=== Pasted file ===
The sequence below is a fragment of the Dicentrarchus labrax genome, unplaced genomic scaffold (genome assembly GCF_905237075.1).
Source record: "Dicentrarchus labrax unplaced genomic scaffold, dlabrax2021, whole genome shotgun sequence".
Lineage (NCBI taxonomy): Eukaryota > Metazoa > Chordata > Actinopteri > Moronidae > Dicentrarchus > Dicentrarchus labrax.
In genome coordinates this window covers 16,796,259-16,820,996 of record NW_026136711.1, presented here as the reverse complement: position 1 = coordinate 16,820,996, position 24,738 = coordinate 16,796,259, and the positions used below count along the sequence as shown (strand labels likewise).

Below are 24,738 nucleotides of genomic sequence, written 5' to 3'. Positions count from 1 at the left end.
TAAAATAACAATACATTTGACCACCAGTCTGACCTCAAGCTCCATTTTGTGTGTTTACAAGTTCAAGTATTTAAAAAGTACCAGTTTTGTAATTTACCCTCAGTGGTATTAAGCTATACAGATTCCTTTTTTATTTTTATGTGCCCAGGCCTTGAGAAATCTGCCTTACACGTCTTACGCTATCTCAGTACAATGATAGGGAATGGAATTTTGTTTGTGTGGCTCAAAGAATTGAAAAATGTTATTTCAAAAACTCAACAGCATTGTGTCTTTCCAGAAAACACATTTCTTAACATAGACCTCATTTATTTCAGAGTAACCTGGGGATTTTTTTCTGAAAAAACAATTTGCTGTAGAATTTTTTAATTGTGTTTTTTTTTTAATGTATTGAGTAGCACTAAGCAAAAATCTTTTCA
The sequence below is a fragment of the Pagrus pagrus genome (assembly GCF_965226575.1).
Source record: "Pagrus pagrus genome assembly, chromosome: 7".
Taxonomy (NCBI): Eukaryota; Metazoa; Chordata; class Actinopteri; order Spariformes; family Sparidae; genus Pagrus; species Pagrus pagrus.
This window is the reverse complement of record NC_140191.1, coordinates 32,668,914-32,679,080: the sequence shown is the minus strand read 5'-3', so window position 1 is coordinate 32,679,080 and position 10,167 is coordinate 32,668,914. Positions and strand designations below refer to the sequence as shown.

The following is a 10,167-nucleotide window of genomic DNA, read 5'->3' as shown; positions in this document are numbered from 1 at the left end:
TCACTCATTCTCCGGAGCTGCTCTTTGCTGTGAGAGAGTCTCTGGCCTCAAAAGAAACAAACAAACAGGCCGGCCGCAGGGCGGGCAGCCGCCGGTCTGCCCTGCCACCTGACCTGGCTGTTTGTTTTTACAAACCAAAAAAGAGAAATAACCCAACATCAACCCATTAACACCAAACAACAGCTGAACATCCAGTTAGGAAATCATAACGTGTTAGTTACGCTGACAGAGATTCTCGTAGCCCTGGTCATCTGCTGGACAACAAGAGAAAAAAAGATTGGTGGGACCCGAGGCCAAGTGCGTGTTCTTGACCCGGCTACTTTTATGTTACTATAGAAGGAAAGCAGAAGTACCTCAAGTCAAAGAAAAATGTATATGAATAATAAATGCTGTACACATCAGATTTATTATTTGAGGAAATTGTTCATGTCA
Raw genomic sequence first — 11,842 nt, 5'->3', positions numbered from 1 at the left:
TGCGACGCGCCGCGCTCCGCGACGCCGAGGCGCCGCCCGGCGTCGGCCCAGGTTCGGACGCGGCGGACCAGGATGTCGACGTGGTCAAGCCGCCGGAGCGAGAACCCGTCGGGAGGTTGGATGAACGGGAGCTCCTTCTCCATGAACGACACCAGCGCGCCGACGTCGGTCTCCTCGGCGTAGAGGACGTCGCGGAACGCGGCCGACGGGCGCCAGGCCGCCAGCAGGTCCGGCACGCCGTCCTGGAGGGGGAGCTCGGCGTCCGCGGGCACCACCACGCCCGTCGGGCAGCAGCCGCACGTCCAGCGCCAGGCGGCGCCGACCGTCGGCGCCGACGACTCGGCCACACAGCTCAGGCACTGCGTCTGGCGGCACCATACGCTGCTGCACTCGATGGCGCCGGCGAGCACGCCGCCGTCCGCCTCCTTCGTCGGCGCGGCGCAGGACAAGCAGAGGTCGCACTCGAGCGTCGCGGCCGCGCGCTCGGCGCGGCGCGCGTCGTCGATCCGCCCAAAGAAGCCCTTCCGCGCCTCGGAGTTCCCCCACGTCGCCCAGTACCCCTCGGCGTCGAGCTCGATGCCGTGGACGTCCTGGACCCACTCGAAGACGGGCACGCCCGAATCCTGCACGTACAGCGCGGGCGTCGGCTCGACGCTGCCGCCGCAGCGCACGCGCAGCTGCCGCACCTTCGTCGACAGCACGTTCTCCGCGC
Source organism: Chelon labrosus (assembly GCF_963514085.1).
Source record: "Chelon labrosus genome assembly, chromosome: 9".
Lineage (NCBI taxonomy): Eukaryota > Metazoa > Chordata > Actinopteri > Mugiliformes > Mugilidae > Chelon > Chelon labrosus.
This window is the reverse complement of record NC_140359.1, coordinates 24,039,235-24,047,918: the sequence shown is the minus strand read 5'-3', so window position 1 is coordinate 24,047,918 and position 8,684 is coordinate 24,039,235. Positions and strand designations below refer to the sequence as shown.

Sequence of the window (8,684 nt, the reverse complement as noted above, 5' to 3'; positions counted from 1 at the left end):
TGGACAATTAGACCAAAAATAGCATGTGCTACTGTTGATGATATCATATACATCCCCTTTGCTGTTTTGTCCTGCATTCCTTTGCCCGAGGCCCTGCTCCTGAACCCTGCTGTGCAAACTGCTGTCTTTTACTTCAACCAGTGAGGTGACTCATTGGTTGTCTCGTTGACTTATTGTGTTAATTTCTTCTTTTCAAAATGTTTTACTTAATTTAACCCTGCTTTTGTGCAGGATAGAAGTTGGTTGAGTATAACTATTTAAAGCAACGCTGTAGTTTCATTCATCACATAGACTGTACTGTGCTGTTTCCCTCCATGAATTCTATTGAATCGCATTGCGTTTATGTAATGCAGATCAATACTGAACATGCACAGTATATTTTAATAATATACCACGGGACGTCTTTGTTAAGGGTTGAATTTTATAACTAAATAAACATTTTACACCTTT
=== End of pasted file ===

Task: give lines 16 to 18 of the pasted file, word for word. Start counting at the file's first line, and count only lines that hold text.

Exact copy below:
Source record: "Chelon labrosus genome assembly, chromosome: 9".
Lineage (NCBI taxonomy): Eukaryota > Metazoa > Chordata > Actinopteri > Mugiliformes > Mugilidae > Chelon > Chelon labrosus.
This window is the reverse complement of record NC_140359.1, coordinates 24,039,235-24,047,918: the sequence shown is the minus strand read 5'-3', so window position 1 is coordinate 24,047,918 and position 8,684 is coordinate 24,039,235. Positions and strand designations below refer to the sequence as shown.